Case Study: Best Practices for Backup and Recovery from Shaw Air Force Base

SPECIAL REPORT: Storage Management

By Barbara DePompa, 1105 Government Information Group Custom Media

Best Practices for Backup and Recovery

DriveSavers officials recommend government organizations take necessary precautions to maintain important data, and can recover that data in the event of a disaster. Basic backup tips include:

*Invest in redundant backup systems.

*Establish a structured backup procedure, using software compatible with the operating system and applications, to make copies of all critical data files.

*Periodically test backups to verify that data – especially databases and other critical files – are being backed up properly.

* Keep at least one verified copy of critical data off site.

When disaster strikes, DriveSavers officials suggest the following:

*If possible, backup the data immediately.

*If the drive makes scraping, tapping, clicking or humming sounds do not use utility software.

*Do not power up a device that has obvious physical damage or is making unusual sounds.

*Shut down the computer to avoid further damage to the drive and its data.

*Do not attempt recovery on severely traumatized drives, such as turning the computer off and on, using over-the-counter diagnostic tools. This may cause further damage or permanent data loss.

*Configure another computer/server to temporarily replace the problem unit, restore available backups onto the new unit and reconfigure it as necessary to begin productive work.

*Contact a service provider, such as DriveSavers, for recovery advice. Because of the broad range of complex operating systems, turning to utility software alone can potentially cause data loss.

When Shaw Air Force Base in South Carolina experienced an unpredictable backup failure, compromising access to every file on the squadron's 12-drive RAID server, the systems administrator turned to a backup and recovery services provider to rescue the base's valuable data.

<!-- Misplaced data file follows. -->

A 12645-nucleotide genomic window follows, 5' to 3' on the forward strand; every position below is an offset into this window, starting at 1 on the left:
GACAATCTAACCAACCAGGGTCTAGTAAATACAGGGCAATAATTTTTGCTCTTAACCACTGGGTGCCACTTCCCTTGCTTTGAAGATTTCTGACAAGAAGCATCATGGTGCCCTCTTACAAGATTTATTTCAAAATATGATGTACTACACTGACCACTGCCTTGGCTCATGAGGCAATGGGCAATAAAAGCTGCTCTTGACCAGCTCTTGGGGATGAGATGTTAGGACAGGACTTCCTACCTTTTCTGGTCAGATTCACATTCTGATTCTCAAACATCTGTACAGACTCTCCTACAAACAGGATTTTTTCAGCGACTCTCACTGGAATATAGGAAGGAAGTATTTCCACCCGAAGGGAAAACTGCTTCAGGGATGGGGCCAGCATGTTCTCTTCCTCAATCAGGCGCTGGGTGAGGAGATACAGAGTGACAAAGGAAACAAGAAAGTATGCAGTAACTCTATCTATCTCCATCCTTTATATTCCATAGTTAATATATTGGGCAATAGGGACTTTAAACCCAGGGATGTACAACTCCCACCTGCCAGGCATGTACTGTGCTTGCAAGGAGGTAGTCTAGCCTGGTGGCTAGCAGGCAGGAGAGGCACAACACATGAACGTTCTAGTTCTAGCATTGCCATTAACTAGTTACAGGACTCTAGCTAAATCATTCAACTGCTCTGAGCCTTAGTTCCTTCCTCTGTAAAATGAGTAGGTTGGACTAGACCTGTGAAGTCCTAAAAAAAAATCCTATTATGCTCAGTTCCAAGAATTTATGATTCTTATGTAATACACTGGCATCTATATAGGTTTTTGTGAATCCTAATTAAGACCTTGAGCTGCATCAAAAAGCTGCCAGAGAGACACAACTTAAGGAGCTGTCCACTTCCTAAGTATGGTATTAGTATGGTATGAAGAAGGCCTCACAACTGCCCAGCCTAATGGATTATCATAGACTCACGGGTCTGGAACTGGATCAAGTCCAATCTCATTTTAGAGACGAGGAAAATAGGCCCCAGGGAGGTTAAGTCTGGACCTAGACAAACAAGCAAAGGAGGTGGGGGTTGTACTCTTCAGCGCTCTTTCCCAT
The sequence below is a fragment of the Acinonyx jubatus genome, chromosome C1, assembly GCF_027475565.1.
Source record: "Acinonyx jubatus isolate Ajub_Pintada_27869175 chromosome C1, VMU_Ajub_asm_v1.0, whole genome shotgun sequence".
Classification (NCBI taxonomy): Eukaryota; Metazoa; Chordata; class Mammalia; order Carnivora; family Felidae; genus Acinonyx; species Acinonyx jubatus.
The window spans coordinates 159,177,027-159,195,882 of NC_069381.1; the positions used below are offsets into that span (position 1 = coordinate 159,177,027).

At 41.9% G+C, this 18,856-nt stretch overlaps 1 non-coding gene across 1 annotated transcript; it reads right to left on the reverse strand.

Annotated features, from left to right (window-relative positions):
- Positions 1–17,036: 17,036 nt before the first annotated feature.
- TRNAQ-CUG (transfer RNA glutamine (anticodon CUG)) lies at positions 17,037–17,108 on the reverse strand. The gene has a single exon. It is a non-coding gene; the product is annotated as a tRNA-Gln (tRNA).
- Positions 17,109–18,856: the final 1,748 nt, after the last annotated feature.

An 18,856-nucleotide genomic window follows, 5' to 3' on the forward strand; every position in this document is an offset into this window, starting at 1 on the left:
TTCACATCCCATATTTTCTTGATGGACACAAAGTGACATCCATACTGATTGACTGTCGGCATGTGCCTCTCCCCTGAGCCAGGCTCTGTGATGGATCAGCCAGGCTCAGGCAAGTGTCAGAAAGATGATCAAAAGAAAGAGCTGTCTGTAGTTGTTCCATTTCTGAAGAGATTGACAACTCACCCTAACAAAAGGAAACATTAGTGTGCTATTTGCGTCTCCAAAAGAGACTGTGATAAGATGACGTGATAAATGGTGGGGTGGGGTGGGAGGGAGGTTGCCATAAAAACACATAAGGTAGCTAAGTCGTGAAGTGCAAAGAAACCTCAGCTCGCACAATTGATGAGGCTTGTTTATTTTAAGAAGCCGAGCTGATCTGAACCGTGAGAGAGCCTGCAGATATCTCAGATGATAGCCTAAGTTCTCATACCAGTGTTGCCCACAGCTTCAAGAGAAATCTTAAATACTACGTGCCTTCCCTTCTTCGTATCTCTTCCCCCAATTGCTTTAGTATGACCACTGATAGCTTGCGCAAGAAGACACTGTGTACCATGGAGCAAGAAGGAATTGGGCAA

At risk was crucial data backed up from 350 computers.  Archives for the base housing office were at risk of permanent loss. This is information that Congress mandates to be kept in perpetuity. Vital training data, including fire safety as well as flight readiness records were also no longer accessible. Without these vital records, Air Force students would be required to repeat training, which would have caused delays and increased training costs as well.

“The crash happened in stages, and I thought that I could initially solve the problem myself,” said Dean Johnson, systems administrator for the Civil Engineering Squadron at Shaw AFB. “But, when the Adaptec system controller failed, I stopped my recovery efforts immediately. I knew that if I fired up a new controller and it started a new array, I could kiss my data goodbye.” 

After a recommendation from Adaptec system officials, Shaw AFB turned to DriveSavers for help. The drives were sent to DriveSavers and analyzed in its certified ISO 5 clean room. While the storage subsystems was initially thought to be a RAID 5 array, which would have allowed rebuilding of the system using data stored on a spare drive, it was discovered that that the drive subsystem was actually configured as RAID 0 with data striped across all 12 drives.  DriveSavers' engineers were able to unravel the challenge of the unknown order of the drives, and recover a full 45 GB of the most-wanted data. “The value of the recovered data far exceeded the cost of recovery,” said Johnson.  “If the data wasn't recovered, we would have been illegal in the eyes of our major command, and eventually it could have gone up to Washington, D.C.”

DriveSavers has successfully recovered critical data for government agencies including Lawrence Livermore National Laboratory, NASA Goddard Space Center and the Smithsonian Institute.